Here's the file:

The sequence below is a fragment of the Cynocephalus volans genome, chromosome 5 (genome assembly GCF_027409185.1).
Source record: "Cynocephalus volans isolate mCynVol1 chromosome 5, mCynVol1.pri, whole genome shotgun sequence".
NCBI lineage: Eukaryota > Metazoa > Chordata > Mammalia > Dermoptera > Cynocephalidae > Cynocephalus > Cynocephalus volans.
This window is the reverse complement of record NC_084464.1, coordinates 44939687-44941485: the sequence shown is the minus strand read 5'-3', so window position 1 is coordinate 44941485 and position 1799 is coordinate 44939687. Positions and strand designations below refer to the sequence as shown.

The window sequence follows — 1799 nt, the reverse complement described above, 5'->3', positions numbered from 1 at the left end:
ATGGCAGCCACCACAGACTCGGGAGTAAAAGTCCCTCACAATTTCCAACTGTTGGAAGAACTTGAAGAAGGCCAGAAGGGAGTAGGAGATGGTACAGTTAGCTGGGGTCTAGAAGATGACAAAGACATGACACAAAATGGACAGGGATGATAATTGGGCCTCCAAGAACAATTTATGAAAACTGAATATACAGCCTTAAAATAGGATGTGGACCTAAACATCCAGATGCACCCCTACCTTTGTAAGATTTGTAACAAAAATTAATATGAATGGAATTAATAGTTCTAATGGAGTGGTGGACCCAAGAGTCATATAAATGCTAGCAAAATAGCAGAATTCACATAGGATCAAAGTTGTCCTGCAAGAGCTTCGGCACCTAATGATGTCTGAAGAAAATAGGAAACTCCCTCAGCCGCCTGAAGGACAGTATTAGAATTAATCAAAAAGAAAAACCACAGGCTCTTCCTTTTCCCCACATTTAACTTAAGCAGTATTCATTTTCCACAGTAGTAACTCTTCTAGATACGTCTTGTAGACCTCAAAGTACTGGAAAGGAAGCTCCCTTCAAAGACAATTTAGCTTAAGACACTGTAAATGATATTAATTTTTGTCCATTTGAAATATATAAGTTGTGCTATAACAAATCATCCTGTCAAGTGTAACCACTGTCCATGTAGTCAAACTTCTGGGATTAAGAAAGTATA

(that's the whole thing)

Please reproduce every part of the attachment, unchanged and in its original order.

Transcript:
The sequence below is a fragment of the Cynocephalus volans genome, chromosome 5 (genome assembly GCF_027409185.1).
Source record: "Cynocephalus volans isolate mCynVol1 chromosome 5, mCynVol1.pri, whole genome shotgun sequence".
NCBI lineage: Eukaryota > Metazoa > Chordata > Mammalia > Dermoptera > Cynocephalidae > Cynocephalus > Cynocephalus volans.
This window is the reverse complement of record NC_084464.1, coordinates 44939687-44941485: the sequence shown is the minus strand read 5'-3', so window position 1 is coordinate 44941485 and position 1799 is coordinate 44939687. Positions and strand designations below refer to the sequence as shown.

The window sequence follows — 1799 nt, the reverse complement described above, 5'->3', positions numbered from 1 at the left end:
ATGGCAGCCACCACAGACTCGGGAGTAAAAGTCCCTCACAATTTCCAACTGTTGGAAGAACTTGAAGAAGGCCAGAAGGGAGTAGGAGATGGTACAGTTAGCTGGGGTCTAGAAGATGACAAAGACATGACACAAAATGGACAGGGATGATAATTGGGCCTCCAAGAACAATTTATGAAAACTGAATATACAGCCTTAAAATAGGATGTGGACCTAAACATCCAGATGCACCCCTACCTTTGTAAGATTTGTAACAAAAATTAATATGAATGGAATTAATAGTTCTAATGGAGTGGTGGACCCAAGAGTCATATAAATGCTAGCAAAATAGCAGAATTCACATAGGATCAAAGTTGTCCTGCAAGAGCTTCGGCACCTAATGATGTCTGAAGAAAATAGGAAACTCCCTCAGCCGCCTGAAGGACAGTATTAGAATTAATCAAAAAGAAAAACCACAGGCTCTTCCTTTTCCCCACATTTAACTTAAGCAGTATTCATTTTCCACAGTAGTAACTCTTCTAGATACGTCTTGTAGACCTCAAAGTACTGGAAAGGAAGCTCCCTTCAAAGACAATTTAGCTTAAGACACTGTAAATGATATTAATTTTTGTCCATTTGAAATATATAAGTTGTGCTATAACAAATCATCCTGTCAAGTGTAACCACTGTCCATGTAGTCAAACTTCTGGGATTAAGAAAGTATA